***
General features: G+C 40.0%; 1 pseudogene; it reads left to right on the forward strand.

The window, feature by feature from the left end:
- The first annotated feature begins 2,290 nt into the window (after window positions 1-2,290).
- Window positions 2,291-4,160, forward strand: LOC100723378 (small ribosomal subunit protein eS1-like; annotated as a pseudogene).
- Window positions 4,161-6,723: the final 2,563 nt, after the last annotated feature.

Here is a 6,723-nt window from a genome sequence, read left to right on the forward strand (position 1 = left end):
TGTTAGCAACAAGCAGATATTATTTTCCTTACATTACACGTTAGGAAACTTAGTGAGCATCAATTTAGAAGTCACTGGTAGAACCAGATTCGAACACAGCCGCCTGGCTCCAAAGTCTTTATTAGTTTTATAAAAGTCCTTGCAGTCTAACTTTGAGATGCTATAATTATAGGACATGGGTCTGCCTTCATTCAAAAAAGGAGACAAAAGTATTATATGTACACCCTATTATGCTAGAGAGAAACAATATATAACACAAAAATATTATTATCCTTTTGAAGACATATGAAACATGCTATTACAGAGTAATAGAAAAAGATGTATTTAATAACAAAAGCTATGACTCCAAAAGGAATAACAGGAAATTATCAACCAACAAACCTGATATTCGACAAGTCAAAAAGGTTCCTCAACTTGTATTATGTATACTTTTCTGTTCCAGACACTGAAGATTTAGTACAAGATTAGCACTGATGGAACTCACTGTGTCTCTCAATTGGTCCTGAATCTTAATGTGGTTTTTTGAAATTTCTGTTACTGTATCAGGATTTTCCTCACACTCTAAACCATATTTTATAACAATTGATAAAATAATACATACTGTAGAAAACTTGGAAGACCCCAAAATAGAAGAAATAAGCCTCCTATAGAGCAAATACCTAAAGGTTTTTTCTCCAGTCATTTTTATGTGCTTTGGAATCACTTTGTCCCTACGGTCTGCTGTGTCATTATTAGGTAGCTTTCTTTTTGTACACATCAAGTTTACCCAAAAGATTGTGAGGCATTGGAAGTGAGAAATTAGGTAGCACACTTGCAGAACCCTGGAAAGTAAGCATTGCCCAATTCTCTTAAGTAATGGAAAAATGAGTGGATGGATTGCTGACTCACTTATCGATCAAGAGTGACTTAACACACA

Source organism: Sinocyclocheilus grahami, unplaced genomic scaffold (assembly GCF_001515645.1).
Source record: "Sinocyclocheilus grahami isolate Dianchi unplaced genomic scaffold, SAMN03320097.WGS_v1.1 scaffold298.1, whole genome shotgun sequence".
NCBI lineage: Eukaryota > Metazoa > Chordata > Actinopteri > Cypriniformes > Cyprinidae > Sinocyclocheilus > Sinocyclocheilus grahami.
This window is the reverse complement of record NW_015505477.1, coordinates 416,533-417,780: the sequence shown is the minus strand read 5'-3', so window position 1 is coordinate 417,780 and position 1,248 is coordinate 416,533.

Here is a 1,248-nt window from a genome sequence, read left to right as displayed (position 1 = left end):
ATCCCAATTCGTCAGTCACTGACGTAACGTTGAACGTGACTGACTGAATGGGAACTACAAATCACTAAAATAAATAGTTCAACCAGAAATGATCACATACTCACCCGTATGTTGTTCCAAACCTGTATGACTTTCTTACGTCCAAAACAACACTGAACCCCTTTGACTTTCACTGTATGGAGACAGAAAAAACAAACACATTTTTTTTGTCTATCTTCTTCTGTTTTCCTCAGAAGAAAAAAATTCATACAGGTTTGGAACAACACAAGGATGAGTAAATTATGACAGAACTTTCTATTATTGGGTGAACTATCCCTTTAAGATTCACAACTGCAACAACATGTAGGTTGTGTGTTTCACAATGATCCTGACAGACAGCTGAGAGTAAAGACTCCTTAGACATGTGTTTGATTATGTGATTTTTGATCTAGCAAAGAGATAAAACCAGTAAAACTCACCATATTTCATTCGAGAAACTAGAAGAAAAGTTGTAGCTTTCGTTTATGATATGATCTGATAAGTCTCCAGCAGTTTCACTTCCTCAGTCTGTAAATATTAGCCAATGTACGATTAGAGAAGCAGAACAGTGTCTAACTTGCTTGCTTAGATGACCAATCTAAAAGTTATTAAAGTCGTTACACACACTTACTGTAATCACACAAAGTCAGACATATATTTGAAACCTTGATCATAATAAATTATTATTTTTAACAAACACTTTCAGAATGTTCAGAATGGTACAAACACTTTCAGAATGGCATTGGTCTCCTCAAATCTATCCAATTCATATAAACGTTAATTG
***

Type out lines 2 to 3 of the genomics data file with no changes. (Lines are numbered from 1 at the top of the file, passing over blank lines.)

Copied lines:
The window, feature by feature from the left end:
- The first annotated feature begins 2,290 nt into the window (after window positions 1-2,290).